Agri-Urbanism: new path to sustainable development

Updated: 2013-01-21 13:42


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BEIJING - As China advances urbanization to narrow the rural-urban income gap and boost growth, agri-urbanism provides an alternative path to realizing sustainable development, says a renowned Chinese academic in architecture.

Ma Qingyun, dean of the University of Southern California School of Architecture, told Xinhua on Saturday that agri-urbanism is a practice to combine agricultural products and urbanism to form a systemic and sustainable development for rural areas.

Cities are facing mounting pressure to accommodate a growing number of residents, Ma said. The urban population on the Chinese mainland, which exceeded the rural population only at the end of 2011, is expected to hit 70 percent by 2040, experts project.

"If we focus on developing rural areas, more rural residents will choose to stay in their hometown," Ma said, "This will buy more time for city authorities to find solutions to fix problems cropping up during the urbanization."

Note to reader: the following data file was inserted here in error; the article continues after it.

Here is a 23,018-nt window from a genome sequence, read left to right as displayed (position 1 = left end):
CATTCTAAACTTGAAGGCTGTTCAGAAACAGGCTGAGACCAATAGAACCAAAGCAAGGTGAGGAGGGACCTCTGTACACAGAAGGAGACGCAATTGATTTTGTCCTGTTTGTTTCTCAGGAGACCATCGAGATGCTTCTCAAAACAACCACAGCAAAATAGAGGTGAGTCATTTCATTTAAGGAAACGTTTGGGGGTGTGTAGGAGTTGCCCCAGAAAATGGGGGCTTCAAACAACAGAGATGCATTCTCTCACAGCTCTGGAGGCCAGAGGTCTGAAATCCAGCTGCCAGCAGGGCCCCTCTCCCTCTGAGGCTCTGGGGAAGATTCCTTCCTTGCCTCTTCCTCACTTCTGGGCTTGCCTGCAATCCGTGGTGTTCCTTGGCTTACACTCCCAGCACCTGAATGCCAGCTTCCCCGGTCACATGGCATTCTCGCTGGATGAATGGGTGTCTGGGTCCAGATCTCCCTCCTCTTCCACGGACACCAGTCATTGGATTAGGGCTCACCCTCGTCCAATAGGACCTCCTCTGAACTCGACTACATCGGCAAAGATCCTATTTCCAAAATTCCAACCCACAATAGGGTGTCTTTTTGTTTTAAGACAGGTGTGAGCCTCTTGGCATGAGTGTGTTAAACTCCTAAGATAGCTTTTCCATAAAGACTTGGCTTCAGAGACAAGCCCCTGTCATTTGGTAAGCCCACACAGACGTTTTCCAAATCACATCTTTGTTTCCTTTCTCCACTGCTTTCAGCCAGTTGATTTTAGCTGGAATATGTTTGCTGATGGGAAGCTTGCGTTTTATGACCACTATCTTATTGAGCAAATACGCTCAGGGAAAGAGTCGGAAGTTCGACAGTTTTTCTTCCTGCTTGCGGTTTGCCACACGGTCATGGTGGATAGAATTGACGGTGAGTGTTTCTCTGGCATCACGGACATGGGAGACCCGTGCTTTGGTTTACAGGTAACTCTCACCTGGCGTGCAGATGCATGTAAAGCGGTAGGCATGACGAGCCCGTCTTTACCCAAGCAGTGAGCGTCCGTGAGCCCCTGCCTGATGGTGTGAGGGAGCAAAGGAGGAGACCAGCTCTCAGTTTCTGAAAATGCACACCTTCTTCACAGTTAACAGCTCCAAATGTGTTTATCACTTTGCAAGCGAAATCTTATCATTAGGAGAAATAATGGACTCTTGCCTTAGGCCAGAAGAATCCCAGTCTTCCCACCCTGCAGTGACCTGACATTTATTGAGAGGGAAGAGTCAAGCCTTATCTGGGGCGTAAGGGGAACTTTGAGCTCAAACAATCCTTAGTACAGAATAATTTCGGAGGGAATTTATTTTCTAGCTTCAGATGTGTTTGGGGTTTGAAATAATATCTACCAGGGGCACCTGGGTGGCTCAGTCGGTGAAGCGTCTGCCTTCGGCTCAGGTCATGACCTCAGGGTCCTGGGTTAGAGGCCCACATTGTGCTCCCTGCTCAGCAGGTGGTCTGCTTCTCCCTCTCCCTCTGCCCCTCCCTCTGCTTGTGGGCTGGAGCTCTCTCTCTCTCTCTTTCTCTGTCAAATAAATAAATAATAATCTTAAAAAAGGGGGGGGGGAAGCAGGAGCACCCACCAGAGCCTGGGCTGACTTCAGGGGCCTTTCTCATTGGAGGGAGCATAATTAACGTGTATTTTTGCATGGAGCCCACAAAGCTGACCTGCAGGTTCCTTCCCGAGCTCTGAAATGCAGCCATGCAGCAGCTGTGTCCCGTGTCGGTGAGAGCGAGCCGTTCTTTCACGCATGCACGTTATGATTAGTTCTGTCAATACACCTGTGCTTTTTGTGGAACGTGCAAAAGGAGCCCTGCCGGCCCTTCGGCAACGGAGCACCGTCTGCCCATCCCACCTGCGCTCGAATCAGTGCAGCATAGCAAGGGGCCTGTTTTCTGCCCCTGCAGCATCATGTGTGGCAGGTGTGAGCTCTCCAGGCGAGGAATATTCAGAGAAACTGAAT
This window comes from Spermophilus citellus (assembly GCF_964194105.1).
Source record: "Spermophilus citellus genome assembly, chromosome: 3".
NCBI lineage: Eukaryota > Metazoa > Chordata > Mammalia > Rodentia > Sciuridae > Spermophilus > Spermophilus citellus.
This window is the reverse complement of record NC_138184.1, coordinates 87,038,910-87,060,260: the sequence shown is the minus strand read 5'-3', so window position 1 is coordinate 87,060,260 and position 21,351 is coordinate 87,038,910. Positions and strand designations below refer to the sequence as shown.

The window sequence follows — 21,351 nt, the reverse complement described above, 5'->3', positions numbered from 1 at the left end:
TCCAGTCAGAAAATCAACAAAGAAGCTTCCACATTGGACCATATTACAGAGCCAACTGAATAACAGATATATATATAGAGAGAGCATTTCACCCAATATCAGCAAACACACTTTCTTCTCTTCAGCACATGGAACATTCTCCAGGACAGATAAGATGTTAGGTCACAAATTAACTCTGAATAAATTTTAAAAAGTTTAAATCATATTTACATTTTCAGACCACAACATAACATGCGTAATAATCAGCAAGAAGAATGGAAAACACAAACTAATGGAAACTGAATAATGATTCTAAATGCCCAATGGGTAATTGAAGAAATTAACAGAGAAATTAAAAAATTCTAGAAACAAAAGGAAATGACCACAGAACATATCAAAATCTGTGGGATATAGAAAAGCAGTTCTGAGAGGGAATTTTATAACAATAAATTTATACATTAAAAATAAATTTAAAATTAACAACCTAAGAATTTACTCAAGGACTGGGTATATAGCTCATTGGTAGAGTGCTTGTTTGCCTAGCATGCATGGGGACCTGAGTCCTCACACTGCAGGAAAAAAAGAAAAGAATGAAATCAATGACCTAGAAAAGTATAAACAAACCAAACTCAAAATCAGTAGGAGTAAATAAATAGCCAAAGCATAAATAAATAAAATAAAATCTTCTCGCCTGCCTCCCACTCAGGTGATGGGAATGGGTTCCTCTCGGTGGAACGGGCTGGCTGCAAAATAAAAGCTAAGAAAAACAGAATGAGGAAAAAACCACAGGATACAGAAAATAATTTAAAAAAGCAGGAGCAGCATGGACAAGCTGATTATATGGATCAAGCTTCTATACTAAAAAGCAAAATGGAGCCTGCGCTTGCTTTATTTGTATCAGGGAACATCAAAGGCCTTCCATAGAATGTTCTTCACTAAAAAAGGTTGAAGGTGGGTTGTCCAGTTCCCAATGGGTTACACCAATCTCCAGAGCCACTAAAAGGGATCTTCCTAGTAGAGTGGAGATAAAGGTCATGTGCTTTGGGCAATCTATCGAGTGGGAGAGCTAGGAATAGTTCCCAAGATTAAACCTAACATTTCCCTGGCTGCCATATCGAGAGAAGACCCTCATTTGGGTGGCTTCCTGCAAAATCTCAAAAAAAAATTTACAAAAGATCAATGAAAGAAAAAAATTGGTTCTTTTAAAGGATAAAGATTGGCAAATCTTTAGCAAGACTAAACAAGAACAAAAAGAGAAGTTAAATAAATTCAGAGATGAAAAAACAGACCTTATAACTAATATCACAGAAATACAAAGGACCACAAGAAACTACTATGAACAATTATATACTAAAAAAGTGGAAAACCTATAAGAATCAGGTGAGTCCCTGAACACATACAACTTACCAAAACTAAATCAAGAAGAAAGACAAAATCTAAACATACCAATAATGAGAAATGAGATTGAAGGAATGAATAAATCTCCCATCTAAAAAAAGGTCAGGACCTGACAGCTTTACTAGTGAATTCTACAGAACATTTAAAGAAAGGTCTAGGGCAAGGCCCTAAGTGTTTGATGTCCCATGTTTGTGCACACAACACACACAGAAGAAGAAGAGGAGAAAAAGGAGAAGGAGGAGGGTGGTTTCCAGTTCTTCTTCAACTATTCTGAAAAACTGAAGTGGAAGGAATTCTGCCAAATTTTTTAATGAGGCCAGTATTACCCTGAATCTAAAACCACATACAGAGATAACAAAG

Based on such an idea, he launched the Jade Valley project in Lantian county, Xi'an, capital of China's northern Shanxi province, to explore a new pattern of sustainable development.

As an experiment in agri-urbanism, the project includes five components: the wine village, the old town revitalization, the new street in-fill, the wine town and the vineyard, Ma said.

The project is aimed at improving local people's living standards by establishing an industry chain that integrates high value-added agriculture, education, arts, and ecological tourism.

On the relation between agri-urbanism and urbanization, Ma said they are two concepts that could go hand in hand.

"Agri-urbanism is to help turn rural people into urbanites at their hometown by helping them live a better life, thus preventing them from flocking to cities," he said.

The model of the Jade Valley project could be replicated in many other rural areas, Ma said, adding that those places could capitalize on their own local products and culture to realize economic development while maintaining their original landscape.

On top of that, agri-urbanism conforms to a popular trend among many urbanites of returning to the pastoral life, Ma said.


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